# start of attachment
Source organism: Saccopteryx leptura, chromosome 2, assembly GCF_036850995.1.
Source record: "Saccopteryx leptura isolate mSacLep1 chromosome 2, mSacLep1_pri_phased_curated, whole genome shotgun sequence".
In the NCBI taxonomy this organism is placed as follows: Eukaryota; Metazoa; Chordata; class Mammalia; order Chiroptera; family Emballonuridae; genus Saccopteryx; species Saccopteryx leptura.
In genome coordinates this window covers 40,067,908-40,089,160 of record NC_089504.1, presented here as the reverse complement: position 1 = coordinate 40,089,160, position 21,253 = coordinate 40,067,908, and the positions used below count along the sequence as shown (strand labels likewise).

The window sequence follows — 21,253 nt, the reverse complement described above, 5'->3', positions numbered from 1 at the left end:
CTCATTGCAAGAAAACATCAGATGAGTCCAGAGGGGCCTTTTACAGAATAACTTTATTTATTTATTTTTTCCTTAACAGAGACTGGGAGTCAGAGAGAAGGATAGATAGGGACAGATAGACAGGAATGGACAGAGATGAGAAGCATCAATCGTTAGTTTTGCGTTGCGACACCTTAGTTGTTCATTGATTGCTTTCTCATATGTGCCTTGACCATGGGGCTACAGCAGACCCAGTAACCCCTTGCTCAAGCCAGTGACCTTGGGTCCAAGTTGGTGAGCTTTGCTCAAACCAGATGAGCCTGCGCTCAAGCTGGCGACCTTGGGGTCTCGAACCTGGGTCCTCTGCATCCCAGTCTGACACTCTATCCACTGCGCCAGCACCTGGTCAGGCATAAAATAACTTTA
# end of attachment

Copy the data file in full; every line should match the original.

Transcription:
Source organism: Saccopteryx leptura, chromosome 2, assembly GCF_036850995.1.
Source record: "Saccopteryx leptura isolate mSacLep1 chromosome 2, mSacLep1_pri_phased_curated, whole genome shotgun sequence".
In the NCBI taxonomy this organism is placed as follows: Eukaryota; Metazoa; Chordata; class Mammalia; order Chiroptera; family Emballonuridae; genus Saccopteryx; species Saccopteryx leptura.
In genome coordinates this window covers 40,067,908-40,089,160 of record NC_089504.1, presented here as the reverse complement: position 1 = coordinate 40,089,160, position 21,253 = coordinate 40,067,908, and the positions used below count along the sequence as shown (strand labels likewise).

The window sequence follows — 21,253 nt, the reverse complement described above, 5'->3', positions numbered from 1 at the left end:
CTCATTGCAAGAAAACATCAGATGAGTCCAGAGGGGCCTTTTACAGAATAACTTTATTTATTTATTTTTTCCTTAACAGAGACTGGGAGTCAGAGAGAAGGATAGATAGGGACAGATAGACAGGAATGGACAGAGATGAGAAGCATCAATCGTTAGTTTTGCGTTGCGACACCTTAGTTGTTCATTGATTGCTTTCTCATATGTGCCTTGACCATGGGGCTACAGCAGACCCAGTAACCCCTTGCTCAAGCCAGTGACCTTGGGTCCAAGTTGGTGAGCTTTGCTCAAACCAGATGAGCCTGCGCTCAAGCTGGCGACCTTGGGGTCTCGAACCTGGGTCCTCTGCATCCCAGTCTGACACTCTATCCACTGCGCCAGCACCTGGTCAGGCATAAAATAACTTTA